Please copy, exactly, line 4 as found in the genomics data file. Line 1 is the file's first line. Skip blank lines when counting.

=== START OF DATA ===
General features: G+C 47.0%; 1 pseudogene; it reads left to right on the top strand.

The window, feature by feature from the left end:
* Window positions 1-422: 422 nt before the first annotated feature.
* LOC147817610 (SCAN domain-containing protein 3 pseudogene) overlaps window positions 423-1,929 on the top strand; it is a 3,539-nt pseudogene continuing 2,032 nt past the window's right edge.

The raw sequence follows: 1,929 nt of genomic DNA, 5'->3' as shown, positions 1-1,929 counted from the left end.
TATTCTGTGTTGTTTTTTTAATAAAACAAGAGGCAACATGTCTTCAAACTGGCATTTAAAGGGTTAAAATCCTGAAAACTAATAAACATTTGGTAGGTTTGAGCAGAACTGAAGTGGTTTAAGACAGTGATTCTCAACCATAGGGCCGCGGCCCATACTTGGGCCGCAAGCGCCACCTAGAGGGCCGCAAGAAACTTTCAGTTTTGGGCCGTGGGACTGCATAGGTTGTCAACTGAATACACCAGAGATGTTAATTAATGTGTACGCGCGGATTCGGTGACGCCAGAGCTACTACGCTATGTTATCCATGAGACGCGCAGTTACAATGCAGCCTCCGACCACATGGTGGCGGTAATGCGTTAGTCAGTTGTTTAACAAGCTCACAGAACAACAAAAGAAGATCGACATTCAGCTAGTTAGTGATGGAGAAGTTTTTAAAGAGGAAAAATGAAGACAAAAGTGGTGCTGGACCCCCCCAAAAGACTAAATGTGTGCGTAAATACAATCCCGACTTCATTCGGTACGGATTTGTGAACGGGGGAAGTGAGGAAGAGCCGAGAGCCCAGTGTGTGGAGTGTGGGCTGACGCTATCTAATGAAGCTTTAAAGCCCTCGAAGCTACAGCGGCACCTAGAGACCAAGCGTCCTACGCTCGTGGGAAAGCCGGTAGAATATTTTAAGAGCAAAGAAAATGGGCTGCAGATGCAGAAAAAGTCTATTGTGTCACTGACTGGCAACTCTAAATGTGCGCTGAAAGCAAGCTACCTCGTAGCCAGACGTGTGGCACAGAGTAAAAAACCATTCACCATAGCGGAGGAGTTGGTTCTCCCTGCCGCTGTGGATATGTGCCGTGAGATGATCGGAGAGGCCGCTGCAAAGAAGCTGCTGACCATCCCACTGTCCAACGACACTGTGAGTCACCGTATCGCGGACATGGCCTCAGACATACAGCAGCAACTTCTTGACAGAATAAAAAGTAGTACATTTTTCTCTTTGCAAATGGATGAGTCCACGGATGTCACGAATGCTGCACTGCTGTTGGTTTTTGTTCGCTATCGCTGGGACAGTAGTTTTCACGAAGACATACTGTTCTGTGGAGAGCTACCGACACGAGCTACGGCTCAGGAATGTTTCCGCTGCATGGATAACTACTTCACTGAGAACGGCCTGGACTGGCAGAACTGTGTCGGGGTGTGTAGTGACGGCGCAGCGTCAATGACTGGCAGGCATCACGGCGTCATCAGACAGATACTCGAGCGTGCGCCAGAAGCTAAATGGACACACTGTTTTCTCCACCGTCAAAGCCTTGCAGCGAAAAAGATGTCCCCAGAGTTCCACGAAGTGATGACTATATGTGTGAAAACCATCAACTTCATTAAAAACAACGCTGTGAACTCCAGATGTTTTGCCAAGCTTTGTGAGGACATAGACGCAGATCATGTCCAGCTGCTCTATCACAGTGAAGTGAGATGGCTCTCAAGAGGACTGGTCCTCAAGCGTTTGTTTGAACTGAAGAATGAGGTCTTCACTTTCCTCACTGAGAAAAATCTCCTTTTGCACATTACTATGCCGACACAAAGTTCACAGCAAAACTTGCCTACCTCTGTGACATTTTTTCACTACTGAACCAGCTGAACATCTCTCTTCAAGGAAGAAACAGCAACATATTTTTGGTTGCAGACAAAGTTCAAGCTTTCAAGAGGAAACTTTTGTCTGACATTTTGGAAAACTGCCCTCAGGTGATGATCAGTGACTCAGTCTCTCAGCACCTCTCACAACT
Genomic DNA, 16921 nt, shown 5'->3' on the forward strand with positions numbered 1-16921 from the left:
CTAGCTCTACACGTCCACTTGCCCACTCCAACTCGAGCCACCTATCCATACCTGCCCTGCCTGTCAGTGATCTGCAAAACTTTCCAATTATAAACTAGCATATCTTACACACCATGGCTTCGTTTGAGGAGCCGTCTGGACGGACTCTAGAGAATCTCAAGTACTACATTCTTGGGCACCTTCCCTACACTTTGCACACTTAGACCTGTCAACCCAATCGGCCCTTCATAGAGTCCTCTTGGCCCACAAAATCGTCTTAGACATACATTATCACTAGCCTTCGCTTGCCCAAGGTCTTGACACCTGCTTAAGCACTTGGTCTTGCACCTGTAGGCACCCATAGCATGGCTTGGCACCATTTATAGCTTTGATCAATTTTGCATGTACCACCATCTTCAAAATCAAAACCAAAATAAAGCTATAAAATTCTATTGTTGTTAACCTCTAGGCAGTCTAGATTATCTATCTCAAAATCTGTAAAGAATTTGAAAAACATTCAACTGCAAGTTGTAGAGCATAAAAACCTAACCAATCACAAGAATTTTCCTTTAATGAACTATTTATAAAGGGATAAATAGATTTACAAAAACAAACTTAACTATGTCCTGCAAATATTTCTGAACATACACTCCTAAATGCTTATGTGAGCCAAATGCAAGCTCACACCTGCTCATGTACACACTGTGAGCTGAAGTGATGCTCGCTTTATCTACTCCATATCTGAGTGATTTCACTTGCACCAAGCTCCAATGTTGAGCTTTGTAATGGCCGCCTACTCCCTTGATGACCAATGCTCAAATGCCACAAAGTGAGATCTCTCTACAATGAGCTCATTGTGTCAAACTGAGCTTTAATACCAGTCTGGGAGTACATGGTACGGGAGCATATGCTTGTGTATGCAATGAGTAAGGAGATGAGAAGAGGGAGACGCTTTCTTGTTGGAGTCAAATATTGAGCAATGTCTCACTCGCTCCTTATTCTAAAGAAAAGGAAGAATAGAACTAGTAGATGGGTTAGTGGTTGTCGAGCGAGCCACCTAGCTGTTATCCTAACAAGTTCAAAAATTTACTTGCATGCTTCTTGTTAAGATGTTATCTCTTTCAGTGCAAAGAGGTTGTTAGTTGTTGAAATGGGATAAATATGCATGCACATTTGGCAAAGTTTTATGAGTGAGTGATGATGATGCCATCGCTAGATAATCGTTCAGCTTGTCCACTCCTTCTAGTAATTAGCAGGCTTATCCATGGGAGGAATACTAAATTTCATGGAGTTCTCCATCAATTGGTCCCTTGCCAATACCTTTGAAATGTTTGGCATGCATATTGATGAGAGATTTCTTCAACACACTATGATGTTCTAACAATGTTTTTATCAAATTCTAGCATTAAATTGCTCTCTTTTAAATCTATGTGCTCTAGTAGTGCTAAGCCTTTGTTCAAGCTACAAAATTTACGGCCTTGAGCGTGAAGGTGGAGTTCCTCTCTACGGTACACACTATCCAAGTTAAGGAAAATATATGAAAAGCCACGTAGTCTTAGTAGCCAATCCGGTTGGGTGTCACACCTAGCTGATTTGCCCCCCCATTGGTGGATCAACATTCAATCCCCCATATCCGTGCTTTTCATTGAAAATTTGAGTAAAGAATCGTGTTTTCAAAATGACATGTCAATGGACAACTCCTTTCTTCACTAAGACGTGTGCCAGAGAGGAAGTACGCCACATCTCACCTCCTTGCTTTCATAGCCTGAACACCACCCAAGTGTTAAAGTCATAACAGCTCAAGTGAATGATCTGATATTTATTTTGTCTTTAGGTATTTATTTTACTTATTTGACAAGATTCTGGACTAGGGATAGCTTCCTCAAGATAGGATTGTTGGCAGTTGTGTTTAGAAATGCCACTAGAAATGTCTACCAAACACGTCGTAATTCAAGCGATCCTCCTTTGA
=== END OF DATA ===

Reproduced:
* LOC147817610 (SCAN domain-containing protein 3 pseudogene) overlaps window positions 423-1,929 on the top strand; it is a 3,539-nt pseudogene continuing 2,032 nt past the window's right edge.